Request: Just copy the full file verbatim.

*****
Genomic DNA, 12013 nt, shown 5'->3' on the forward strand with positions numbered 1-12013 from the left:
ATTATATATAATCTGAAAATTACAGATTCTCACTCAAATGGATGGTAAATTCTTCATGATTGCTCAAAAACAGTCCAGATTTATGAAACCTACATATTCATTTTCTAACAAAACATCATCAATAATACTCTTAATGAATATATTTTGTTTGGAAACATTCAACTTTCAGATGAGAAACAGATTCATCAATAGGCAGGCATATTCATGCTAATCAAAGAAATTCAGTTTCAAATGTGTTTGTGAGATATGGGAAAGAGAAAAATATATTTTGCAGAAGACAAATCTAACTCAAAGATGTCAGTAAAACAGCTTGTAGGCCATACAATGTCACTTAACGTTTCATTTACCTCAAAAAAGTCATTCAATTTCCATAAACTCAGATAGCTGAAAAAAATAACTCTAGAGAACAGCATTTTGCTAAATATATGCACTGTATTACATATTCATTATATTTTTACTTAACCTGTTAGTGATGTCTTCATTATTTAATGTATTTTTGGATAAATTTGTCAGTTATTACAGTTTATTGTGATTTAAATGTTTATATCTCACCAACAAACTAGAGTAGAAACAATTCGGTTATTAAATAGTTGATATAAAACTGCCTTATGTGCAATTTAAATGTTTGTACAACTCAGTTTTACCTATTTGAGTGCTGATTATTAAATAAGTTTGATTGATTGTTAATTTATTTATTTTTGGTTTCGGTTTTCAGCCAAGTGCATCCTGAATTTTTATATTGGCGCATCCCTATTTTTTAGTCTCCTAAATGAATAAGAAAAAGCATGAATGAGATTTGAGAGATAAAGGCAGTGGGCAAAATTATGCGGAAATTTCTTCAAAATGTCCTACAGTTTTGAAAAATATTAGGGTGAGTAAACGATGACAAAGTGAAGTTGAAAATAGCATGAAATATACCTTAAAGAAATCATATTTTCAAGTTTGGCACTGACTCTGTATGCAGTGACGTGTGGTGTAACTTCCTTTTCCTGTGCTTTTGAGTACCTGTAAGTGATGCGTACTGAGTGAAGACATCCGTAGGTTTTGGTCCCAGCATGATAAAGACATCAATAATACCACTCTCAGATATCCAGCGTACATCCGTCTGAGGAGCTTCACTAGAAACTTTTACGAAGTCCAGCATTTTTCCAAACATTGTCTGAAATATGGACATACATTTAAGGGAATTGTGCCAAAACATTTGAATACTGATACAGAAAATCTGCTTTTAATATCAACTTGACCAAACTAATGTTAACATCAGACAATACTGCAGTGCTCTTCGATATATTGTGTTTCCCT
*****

Genomic DNA, 12013 nt, shown 5'->3' on the forward strand with positions numbered 1-12013 from the left:
ATTATATATAATCTGAAAATTACAGATTCTCACTCAAATGGATGGTAAATTCTTCATGATTGCTCAAAAACAGTCCAGATTTATGAAACCTACATATTCATTTTCTAACAAAACATCATCAATAATACTCTTAATGAATATATTTTGTTTGGAAACATTCAACTTTCAGATGAGAAACAGATTCATCAATAGGCAGGCATATTCATGCTAATCAAAGAAATTCAGTTTCAAATGTGTTTGTGAGATATGGGAAAGAGAAAAATATATTTTGCAGAAGACAAATCTAACTCAAAGATGTCAGTAAAACAGCTTGTAGGCCATACAATGTCACTTAACGTTTCATTTACCTCAAAAAAGTCATTCAATTTCCATAAACTCAGATAGCTGAAAAAAATAACTCTAGAGAACAGCATTTTGCTAAATATATGCACTGTATTACATATTCATTATATTTTTACTTAACCTGTTAGTGATGTCTTCATTATTTAATGTATTTTTGGATAAATTTGTCAGTTATTACAGTTTATTGTGATTTAAATGTTTATATCTCACCAACAAACTAGAGTAGAAACAATTCGGTTATTAAATAGTTGATATAAAACTGCCTTATGTGCAATTTAAATGTTTGTACAACTCAGTTTTACCTATTTGAGTGCTGATTATTAAATAAGTTTGATTGATTGTTAATTTATTTATTTTTGGTTTCGGTTTTCAGCCAAGTGCATCCTGAATTTTTATATTGGCGCATCCCTATTTTTTAGTCTCCTAAATGAATAAGAAAAAGCATGAATGAGATTTGAGAGATAAAGGCAGTGGGCAAAATTATGCGGAAATTTCTTCAAAATGTCCTACAGTTTTGAAAAATATTAGGGTGAGTAAACGATGACAAAGTGAAGTTGAAAATAGCATGAAATATACCTTAAAGAAATCATATTTTCAAGTTTGGCACTGACTCTGTATGCAGTGACGTGTGGTGTAACTTCCTTTTCCTGTGCTTTTGAGTACCTGTAAGTGATGCGTACTGAGTGAAGACATCCGTAGGTTTTGGTCCCAGCATGATAAAGACATCAATAATACCACTCTCAGATATCCAGCGTACATCCGTCTGAGGAGCTTCACTAGAAACTTTTACGAAGTCCAGCATTTTTCCAAACATTGTCTGAAATATGGACATACATTTAAGGGAATTGTGCCAAAACATTTGAATACTGATACAGAAAATCTGCTTTTAATATCAACTTGACCAAACTAATGTTAACATCAGACAATACTGCAGTGCTCTTCGATATATTGTGTTTCCCT